Trump made the boast during his first visit as president to troops in a combat zone.
Trump, who spent more than three hours along with First Lady Melania Trump at Al Asad Air Base near Baghdad, addressed several hundred servicemen and -women, boasting that he had delivered them “one of the biggest pay raises you’ve ever received.”
The president also stated — incorrectly — that he had authorized the first military pay increase in a decade.
“You haven’t gotten one in more than 10 years,” Trump said. “More than 10 years. And we got you a big one. I got you a big one. I got you a big one.”
Military pay, in fact, has risen every year for three decades. It was raised 2.4% in 2018 and will rise by another 2.6% in 2019, due to the National Defense Authorization Act signed by Trump in August.
Although the 2.6% increase is the largest in nine years, Trump still exaggerated significantly, claiming that he delivered a pay raise some four times larger than that and, in another uncertain anecdote, that he fought for it over unnamed military personnel who’d wanted a smaller increase.
“They said, ‘You know, we could make it smaller. We could make it 3%. We could make it 2%. We could make it 4%,'” Trump claimed. “I said, ‘No. Make it 10%. Make it more than 10%.’
“Because it’s been a long time. It’s been more than 10 years. It’s been more than 10 years,” he continued. “That’s a long time. And, you know, you really put yourselves out there, and you put your lives out there. So congratulations.”
Presenting himself as an ardent supporter of the military just days after the resignation of respected Defense Secretary James N. Mattis, who cited policy disagreements with the president in an astonishing resignation letter, Trump also repeated another common falsehood — his claim that the new Pentagon budget is the largest increase in defense funding ever.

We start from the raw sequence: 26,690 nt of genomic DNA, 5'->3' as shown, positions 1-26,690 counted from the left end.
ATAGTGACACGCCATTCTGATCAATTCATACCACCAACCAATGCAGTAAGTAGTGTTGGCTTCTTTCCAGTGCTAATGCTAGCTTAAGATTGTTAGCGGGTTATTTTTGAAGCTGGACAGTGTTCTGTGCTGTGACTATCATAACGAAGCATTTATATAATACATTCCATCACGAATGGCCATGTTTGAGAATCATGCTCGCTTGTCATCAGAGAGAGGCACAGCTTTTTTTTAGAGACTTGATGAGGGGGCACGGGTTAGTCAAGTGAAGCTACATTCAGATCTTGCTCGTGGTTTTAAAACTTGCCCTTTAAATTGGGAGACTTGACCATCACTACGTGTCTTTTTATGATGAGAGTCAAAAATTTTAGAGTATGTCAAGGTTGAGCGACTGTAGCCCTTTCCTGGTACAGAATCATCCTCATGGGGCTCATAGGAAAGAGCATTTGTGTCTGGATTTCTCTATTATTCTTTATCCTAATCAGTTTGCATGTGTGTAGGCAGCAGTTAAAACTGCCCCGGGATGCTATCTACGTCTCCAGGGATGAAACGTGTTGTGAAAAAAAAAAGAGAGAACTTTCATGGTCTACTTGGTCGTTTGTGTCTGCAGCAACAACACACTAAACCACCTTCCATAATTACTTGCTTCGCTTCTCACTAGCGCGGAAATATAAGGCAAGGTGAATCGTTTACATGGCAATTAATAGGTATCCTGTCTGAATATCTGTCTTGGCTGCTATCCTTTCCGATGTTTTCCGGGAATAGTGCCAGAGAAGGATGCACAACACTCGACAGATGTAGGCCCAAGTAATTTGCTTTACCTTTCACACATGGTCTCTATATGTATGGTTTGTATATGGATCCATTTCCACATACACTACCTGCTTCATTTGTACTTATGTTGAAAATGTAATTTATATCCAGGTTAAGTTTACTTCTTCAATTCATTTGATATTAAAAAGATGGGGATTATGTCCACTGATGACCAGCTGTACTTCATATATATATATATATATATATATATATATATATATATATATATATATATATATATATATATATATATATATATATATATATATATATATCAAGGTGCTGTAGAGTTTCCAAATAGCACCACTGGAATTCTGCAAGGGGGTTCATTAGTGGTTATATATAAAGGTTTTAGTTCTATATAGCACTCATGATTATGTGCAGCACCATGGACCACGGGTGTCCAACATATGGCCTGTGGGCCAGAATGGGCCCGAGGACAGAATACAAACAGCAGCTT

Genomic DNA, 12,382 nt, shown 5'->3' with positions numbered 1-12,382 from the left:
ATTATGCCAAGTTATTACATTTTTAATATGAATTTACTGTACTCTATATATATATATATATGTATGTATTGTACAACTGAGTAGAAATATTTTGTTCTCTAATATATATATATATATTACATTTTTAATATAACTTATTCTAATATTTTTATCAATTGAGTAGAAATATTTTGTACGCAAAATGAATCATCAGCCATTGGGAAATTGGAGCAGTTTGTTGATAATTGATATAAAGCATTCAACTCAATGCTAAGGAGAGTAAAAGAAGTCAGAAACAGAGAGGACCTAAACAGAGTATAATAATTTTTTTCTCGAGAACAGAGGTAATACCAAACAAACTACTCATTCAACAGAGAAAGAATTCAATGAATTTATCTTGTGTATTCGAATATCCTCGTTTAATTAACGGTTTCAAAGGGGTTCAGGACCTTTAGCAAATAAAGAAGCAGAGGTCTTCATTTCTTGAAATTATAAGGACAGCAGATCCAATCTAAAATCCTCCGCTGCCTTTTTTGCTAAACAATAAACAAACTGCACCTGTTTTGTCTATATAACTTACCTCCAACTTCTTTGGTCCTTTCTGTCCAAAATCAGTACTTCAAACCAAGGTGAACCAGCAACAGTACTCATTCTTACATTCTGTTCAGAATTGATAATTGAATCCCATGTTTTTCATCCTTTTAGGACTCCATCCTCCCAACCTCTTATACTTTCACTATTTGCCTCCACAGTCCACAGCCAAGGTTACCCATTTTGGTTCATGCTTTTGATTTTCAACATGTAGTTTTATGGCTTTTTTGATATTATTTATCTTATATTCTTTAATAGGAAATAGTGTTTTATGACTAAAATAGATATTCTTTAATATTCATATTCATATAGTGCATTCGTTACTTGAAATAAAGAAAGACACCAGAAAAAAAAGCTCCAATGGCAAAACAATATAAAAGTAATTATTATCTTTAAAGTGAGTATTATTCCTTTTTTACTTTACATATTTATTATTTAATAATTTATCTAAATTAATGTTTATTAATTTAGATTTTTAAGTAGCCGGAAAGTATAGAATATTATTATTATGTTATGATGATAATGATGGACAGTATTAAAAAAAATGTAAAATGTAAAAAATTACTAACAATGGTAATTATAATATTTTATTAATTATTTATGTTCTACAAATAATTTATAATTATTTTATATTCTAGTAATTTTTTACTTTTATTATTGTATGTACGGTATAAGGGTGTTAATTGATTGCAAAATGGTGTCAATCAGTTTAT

“We have secured a record increase to our military budget, and we are purchasing all of this great equipment — $700 billion last year; $716 billion — with a ‘b’, with a ‘b,'” Trump said. “We were fought very hard by the Democrats and others. But I said, ‘We have to take care of our military.'”
The figures Trump mentioned refer to budget authority, the amount of money the Defense Department is able to spend — that’s different from the actual amount of money spent, known as budget outlays.
The current budget authority for the Pentagon is not a record.
This article is written by Eli Stokols from The Los Angeles Times and was legally licensed via the Tribune Content Agency through the NewsCred publisher network. Please direct all licensing questions to firstname.lastname@example.org.
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